Reparations: What is it? Why Does it Matter? How Will California’s Landmark Law Promote it?
The Promise Institute for Human Rights, Critical Race Studies Program and David J. Epstein Program in Public Interest Law and Policy presented a conversation with California Secretary of State Shirley Weber, author of the CA reparations bill.
Shirley Nash Weber, Ph.D. was nominated to serve as California Secretary of State by Governor Gavin Newsom on December 22, 2020 and sworn into office on January 29, 2021. She is California’s first Black Secretary of State and only the fifth African American to serve as a state constitutional officer in California’s 170-year history.
Weber was born to sharecroppers in Hope, Arkansas during the segregationist Jim Crow era. Her father, who left Arkansas after being threatened by a lynch mob, did not have the opportunity to vote until he was in his 30s. Her grandfather never voted as custom and law in the South, before the Voting Rights Act of 1965, systemically suppressed voting by Blacks. Although her family moved to California when Weber was three years old, it was her family’s experience in the Jim Crow South that has driven her activism and legislative work. She has fought to secure and expand civil rights for all Californians, including restoring voting rights for individuals who have completed their prison term.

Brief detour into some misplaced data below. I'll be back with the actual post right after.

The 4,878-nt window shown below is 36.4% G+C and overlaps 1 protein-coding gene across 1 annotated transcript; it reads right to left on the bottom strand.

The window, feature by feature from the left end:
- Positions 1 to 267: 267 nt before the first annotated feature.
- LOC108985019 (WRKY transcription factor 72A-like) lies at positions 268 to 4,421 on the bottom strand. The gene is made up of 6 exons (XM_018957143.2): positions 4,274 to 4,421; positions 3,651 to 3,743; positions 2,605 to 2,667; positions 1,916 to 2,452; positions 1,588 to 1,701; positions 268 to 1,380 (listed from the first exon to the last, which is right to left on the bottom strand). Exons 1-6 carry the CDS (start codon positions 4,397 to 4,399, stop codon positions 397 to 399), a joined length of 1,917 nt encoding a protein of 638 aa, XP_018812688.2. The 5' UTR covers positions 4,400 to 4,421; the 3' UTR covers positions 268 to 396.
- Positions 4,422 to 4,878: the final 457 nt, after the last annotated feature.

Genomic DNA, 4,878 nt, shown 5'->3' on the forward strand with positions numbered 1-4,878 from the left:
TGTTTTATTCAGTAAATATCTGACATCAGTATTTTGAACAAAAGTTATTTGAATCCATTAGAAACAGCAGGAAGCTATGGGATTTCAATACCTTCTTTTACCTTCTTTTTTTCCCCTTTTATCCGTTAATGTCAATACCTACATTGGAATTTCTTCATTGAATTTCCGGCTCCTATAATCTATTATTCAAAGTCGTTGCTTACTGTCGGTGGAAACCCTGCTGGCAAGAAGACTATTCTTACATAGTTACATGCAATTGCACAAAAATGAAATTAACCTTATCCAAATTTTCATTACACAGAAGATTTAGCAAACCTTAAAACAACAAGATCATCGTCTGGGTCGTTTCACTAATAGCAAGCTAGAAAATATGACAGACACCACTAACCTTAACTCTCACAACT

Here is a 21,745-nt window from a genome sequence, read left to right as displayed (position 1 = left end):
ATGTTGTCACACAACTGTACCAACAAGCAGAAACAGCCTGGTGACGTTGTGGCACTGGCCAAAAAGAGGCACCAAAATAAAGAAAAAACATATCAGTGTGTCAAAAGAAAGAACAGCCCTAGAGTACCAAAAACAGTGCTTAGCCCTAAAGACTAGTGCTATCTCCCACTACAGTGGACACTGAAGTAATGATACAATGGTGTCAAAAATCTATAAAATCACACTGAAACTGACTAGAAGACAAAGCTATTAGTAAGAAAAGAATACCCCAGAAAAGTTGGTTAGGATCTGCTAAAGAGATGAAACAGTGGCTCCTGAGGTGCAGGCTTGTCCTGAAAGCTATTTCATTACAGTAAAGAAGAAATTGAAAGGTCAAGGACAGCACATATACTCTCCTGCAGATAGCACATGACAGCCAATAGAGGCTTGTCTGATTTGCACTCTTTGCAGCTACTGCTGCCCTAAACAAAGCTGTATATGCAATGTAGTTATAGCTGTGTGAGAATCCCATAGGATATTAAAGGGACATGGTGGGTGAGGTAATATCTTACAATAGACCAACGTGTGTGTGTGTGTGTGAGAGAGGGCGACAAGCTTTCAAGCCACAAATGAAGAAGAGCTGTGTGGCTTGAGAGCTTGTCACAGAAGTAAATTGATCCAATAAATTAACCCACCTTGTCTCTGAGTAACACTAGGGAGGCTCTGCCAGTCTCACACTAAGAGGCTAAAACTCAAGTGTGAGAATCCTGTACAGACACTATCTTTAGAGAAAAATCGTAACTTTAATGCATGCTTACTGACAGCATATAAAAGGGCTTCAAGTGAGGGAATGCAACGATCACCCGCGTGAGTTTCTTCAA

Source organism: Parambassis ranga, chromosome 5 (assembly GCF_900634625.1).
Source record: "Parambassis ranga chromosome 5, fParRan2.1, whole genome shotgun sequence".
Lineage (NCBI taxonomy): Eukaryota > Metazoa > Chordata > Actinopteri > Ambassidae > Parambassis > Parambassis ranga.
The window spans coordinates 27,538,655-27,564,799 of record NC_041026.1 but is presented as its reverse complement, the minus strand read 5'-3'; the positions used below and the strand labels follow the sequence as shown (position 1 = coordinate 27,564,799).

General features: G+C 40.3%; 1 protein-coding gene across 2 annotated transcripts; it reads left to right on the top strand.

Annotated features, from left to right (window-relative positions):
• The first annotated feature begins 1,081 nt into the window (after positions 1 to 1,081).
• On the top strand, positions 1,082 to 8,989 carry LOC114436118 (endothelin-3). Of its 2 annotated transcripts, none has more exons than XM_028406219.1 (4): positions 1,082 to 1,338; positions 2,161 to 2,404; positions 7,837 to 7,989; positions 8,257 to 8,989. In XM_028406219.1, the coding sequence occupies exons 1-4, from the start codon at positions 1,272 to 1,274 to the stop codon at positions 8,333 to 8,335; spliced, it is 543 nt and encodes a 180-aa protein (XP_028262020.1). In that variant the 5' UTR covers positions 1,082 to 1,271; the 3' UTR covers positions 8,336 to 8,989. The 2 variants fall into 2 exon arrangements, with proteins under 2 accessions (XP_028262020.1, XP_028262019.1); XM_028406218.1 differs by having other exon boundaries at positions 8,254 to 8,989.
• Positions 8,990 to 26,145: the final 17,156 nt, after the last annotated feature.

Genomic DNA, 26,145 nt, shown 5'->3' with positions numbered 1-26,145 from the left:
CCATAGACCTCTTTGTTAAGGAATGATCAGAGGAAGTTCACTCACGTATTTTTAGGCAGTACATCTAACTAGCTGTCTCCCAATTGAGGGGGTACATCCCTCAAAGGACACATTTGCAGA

Weber chaired the Select Committee on Campus Climate, which was created to examine and mitigate hate crimes on California’s college and university campuses. The committee also explored student hunger, sexual assaults, homelessness, and freedom of expression. She formerly created and chaired the Select Committee on Higher Education in San Diego County, which explored the need for an additional higher education facility in San Diego and ways to improve the quality, affordability and equal access of higher education in the region. From 2019 – 2020, she served as chair of the California Legislative Black Caucus (CLBC), which consists of the state’s African American legislators and has the goal of promoting equal opportunity for California’s African American community. Weber broke records during her tenure by garnering extraordinary support for CLBC’s efforts and its projects.
Devon W. Carbado, The Honorable Harry Pregerson Professor of Law, UCLA School of Law
Cheryl I. Harris, Rosalinde and Arthur Gilbert Professor in Civil Rights and Civil Liberties, UCLA School of Law
Brenda E. Stevenson, Professor and Nickoll Family Endowed Chair, UCLA History Department
Moderator: Sherod Thaxton, Professor of Law and Faculty Director, David J. Epstein Program in Public Interest Law and Policy, UCLA School of Law